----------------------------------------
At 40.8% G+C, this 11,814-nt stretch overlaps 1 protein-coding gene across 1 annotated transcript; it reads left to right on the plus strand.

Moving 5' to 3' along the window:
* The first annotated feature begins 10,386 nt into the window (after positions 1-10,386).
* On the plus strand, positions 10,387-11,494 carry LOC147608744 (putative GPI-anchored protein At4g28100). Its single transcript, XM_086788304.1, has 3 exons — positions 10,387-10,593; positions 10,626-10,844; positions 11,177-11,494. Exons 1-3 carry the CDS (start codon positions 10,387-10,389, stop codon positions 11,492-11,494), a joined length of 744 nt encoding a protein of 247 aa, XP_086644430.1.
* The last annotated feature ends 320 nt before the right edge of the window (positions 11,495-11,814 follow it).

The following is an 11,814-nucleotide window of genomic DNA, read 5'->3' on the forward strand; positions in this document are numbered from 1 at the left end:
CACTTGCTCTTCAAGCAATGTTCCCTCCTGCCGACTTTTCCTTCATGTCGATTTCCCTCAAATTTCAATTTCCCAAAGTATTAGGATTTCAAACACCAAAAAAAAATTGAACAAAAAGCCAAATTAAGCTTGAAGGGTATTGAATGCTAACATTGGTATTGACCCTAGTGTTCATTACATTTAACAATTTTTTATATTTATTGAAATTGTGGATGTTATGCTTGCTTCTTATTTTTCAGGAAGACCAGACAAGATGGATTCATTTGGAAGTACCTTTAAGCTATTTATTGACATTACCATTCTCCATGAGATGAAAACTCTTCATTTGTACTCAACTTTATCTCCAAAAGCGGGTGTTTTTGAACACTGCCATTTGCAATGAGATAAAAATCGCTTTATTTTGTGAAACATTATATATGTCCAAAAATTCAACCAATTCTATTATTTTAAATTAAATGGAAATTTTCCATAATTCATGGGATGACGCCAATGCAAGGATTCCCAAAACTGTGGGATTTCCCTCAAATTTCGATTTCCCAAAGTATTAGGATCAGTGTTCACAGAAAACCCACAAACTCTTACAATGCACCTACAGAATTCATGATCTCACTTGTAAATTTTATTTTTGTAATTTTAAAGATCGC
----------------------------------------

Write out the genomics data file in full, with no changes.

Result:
At 40.8% G+C, this 11,814-nt stretch overlaps 1 protein-coding gene across 1 annotated transcript; it reads left to right on the plus strand.

Moving 5' to 3' along the window:
* The first annotated feature begins 10,386 nt into the window (after positions 1-10,386).
* On the plus strand, positions 10,387-11,494 carry LOC147608744 (putative GPI-anchored protein At4g28100). Its single transcript, XM_086788304.1, has 3 exons — positions 10,387-10,593; positions 10,626-10,844; positions 11,177-11,494. Exons 1-3 carry the CDS (start codon positions 10,387-10,389, stop codon positions 11,492-11,494), a joined length of 744 nt encoding a protein of 247 aa, XP_086644430.1.
* The last annotated feature ends 320 nt before the right edge of the window (positions 11,495-11,814 follow it).

The following is an 11,814-nucleotide window of genomic DNA, read 5'->3' on the forward strand; positions in this document are numbered from 1 at the left end:
CACTTGCTCTTCAAGCAATGTTCCCTCCTGCCGACTTTTCCTTCATGTCGATTTCCCTCAAATTTCAATTTCCCAAAGTATTAGGATTTCAAACACCAAAAAAAAATTGAACAAAAAGCCAAATTAAGCTTGAAGGGTATTGAATGCTAACATTGGTATTGACCCTAGTGTTCATTACATTTAACAATTTTTTATATTTATTGAAATTGTGGATGTTATGCTTGCTTCTTATTTTTCAGGAAGACCAGACAAGATGGATTCATTTGGAAGTACCTTTAAGCTATTTATTGACATTACCATTCTCCATGAGATGAAAACTCTTCATTTGTACTCAACTTTATCTCCAAAAGCGGGTGTTTTTGAACACTGCCATTTGCAATGAGATAAAAATCGCTTTATTTTGTGAAACATTATATATGTCCAAAAATTCAACCAATTCTATTATTTTAAATTAAATGGAAATTTTCCATAATTCATGGGATGACGCCAATGCAAGGATTCCCAAAACTGTGGGATTTCCCTCAAATTTCGATTTCCCAAAGTATTAGGATCAGTGTTCACAGAAAACCCACAAACTCTTACAATGCACCTACAGAATTCATGATCTCACTTGTAAATTTTATTTTTGTAATTTTAAAGATCGC